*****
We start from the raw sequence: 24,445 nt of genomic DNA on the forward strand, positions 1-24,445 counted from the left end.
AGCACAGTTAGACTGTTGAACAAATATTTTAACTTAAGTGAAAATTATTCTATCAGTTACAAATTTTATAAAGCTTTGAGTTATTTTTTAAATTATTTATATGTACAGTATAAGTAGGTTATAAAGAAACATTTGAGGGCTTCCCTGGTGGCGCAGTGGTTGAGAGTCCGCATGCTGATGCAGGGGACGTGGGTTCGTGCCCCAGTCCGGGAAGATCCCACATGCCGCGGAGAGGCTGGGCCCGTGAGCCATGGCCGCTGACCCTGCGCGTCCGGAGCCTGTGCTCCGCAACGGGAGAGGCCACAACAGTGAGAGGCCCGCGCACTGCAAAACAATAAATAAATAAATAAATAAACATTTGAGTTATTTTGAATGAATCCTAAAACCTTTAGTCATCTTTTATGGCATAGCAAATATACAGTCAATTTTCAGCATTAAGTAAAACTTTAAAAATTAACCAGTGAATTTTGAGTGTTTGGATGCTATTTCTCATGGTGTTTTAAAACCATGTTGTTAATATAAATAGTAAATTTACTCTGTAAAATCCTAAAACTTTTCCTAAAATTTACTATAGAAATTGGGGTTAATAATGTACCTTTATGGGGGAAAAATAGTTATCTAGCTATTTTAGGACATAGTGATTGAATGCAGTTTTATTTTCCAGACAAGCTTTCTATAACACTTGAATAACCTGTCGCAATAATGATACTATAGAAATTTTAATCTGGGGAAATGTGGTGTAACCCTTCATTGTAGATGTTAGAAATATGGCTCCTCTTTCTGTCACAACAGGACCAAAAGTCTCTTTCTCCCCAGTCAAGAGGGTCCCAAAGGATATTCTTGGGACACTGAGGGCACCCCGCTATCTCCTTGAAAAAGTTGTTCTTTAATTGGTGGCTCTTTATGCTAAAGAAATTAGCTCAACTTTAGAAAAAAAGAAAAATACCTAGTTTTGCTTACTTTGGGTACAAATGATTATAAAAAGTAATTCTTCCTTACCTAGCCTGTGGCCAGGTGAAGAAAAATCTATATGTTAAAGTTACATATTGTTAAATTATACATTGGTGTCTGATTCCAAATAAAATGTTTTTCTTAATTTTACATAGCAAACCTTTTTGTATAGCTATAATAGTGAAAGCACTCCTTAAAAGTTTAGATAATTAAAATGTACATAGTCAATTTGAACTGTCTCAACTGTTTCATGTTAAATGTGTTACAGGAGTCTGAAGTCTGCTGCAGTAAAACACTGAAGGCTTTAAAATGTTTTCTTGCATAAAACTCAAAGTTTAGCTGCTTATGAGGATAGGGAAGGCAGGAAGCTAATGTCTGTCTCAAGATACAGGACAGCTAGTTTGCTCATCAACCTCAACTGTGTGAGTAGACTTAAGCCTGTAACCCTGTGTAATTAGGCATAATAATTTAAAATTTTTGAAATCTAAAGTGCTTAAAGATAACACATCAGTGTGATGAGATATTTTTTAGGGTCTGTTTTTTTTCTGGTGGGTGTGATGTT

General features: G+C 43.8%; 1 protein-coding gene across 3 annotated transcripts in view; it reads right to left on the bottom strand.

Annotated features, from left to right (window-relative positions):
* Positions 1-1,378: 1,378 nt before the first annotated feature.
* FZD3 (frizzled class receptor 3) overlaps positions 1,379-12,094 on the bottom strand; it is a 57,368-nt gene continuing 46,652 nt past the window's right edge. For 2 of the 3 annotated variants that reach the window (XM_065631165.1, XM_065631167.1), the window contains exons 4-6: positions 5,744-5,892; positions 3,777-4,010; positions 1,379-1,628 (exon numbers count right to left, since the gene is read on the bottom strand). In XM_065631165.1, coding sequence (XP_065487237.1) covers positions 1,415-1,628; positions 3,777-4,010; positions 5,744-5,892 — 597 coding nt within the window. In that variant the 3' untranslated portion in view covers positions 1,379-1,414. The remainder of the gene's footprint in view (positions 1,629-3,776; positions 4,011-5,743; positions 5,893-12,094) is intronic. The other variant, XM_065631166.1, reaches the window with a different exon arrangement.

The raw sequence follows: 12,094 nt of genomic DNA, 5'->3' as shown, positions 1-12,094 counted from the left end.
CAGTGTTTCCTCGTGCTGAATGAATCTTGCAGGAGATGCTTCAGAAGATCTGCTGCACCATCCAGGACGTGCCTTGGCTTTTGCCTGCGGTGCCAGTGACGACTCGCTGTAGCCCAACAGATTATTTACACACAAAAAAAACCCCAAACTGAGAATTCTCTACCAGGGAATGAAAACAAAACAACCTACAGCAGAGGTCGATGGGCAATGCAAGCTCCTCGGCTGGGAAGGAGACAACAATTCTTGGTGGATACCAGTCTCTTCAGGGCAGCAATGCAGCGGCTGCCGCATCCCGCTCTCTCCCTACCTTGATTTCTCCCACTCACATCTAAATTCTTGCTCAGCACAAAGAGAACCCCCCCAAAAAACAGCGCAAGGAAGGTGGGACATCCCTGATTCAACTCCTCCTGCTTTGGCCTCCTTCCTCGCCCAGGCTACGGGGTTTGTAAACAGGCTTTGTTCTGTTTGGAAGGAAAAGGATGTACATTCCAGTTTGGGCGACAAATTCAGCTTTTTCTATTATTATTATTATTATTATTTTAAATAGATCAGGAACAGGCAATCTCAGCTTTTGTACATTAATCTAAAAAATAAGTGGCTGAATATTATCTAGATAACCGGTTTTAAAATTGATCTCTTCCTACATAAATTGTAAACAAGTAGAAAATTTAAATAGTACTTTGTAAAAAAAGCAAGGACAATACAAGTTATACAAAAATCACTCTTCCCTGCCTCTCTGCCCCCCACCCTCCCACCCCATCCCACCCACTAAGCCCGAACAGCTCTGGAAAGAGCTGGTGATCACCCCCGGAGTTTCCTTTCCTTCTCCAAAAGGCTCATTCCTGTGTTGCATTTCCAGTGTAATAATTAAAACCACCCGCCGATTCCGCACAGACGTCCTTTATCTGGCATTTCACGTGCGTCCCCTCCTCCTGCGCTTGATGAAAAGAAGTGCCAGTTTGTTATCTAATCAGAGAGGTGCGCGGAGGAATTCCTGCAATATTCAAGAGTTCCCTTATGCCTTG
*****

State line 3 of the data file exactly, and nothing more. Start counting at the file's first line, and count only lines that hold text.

General features: G+C 43.8%; 1 protein-coding gene across 3 annotated transcripts in view; it reads right to left on the bottom strand.